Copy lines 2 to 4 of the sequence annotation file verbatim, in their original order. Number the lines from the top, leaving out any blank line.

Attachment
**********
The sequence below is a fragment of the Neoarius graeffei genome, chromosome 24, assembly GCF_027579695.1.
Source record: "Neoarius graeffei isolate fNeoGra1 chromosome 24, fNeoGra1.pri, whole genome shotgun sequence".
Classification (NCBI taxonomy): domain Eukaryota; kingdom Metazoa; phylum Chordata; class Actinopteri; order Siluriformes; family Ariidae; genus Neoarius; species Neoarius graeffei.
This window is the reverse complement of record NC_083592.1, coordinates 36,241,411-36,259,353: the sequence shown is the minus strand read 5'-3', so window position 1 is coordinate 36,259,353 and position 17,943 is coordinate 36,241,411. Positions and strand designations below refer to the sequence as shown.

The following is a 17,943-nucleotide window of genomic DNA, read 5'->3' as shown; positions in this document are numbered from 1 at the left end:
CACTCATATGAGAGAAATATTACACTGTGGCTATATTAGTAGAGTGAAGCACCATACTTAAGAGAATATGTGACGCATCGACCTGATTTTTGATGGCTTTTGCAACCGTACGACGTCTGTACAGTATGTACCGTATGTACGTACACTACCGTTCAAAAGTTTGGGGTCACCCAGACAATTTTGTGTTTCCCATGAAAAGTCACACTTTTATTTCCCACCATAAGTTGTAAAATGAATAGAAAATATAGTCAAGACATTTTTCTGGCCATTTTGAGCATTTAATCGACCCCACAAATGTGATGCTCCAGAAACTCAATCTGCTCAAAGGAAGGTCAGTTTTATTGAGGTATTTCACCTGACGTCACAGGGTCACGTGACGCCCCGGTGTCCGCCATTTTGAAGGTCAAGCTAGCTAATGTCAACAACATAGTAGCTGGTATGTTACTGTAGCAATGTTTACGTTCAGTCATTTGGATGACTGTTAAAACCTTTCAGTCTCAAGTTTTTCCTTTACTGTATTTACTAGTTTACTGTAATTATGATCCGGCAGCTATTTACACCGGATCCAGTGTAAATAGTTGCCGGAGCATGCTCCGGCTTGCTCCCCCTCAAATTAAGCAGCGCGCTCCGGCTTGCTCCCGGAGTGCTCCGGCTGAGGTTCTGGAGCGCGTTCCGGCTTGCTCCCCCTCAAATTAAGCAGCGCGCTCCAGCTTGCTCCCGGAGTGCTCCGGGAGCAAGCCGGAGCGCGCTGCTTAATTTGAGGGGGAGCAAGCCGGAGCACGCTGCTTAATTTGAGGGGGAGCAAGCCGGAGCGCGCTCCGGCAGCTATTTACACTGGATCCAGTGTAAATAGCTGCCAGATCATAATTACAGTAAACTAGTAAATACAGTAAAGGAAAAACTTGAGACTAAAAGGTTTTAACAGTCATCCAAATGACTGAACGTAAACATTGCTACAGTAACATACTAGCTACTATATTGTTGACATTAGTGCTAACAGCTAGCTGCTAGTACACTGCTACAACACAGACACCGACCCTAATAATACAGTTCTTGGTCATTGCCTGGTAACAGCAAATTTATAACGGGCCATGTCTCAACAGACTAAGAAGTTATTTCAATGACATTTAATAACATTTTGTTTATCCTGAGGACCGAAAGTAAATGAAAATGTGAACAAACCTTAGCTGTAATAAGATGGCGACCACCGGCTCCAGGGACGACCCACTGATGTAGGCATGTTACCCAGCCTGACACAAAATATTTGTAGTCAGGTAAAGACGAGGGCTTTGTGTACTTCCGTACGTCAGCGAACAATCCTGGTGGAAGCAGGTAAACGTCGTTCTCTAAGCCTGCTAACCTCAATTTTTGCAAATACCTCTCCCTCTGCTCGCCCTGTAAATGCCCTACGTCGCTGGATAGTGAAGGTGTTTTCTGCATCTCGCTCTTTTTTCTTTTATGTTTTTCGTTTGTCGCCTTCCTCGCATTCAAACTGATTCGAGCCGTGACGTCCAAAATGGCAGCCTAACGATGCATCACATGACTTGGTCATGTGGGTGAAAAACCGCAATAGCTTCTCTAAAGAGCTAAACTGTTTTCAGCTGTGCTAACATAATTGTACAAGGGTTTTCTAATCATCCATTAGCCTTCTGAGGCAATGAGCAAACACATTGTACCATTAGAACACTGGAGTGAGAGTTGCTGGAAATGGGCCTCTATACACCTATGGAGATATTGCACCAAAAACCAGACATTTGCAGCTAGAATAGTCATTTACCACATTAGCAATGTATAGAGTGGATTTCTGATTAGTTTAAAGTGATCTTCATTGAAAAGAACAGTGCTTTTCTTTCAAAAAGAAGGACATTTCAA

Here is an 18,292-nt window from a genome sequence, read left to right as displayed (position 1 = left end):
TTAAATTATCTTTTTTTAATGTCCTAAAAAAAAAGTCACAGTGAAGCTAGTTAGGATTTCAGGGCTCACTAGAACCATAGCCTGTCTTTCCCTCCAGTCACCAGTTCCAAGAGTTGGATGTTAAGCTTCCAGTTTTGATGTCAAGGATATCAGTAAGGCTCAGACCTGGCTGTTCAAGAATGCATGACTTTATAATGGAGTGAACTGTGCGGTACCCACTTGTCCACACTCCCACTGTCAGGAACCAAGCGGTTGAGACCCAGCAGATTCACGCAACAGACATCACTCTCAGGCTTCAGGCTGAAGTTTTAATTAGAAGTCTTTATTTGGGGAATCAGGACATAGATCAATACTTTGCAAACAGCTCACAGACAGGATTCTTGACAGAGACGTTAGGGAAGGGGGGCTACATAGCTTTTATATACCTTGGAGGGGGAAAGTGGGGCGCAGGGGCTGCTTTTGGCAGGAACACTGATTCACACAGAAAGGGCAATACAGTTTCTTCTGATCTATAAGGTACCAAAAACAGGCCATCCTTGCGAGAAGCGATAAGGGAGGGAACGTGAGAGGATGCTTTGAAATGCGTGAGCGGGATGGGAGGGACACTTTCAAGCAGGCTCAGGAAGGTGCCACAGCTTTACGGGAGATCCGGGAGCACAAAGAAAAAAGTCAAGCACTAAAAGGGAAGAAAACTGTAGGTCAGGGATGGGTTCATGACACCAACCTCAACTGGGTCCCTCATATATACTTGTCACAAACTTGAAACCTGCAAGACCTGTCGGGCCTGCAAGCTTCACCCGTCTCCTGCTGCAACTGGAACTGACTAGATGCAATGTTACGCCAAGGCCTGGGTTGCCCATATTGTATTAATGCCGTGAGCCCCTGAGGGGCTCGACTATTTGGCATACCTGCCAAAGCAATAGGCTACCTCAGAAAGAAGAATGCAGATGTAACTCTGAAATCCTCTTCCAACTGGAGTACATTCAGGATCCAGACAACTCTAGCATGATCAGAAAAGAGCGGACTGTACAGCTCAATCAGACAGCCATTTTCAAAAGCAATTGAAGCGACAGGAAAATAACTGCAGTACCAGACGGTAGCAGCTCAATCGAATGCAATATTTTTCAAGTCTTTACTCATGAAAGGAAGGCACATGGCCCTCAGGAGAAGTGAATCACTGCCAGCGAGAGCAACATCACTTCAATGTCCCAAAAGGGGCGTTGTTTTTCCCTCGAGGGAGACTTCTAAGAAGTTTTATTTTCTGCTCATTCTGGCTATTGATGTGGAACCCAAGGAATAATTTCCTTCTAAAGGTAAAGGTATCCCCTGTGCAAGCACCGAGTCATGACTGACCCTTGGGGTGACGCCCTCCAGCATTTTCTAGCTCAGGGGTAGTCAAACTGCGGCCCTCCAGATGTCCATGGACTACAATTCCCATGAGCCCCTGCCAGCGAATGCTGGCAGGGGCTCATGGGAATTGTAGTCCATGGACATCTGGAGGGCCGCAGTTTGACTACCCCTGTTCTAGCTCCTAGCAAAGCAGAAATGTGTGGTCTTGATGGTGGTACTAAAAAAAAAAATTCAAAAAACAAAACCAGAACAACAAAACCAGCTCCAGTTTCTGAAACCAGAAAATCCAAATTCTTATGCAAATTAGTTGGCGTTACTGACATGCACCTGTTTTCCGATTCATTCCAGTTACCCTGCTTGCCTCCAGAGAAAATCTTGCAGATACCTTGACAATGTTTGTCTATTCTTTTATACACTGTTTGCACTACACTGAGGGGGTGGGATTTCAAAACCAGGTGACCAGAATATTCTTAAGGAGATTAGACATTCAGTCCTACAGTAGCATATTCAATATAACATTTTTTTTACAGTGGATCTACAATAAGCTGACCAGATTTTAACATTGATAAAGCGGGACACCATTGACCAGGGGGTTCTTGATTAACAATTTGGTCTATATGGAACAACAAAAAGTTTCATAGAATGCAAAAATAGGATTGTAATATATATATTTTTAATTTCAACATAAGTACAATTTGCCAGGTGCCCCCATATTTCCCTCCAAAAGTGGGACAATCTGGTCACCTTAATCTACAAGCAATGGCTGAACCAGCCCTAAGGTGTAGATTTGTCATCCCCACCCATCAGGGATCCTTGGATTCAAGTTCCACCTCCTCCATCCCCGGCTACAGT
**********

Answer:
Source record: "Neoarius graeffei isolate fNeoGra1 chromosome 24, fNeoGra1.pri, whole genome shotgun sequence".
Classification (NCBI taxonomy): domain Eukaryota; kingdom Metazoa; phylum Chordata; class Actinopteri; order Siluriformes; family Ariidae; genus Neoarius; species Neoarius graeffei.
This window is the reverse complement of record NC_083592.1, coordinates 36,241,411-36,259,353: the sequence shown is the minus strand read 5'-3', so window position 1 is coordinate 36,259,353 and position 17,943 is coordinate 36,241,411. Positions and strand designations below refer to the sequence as shown.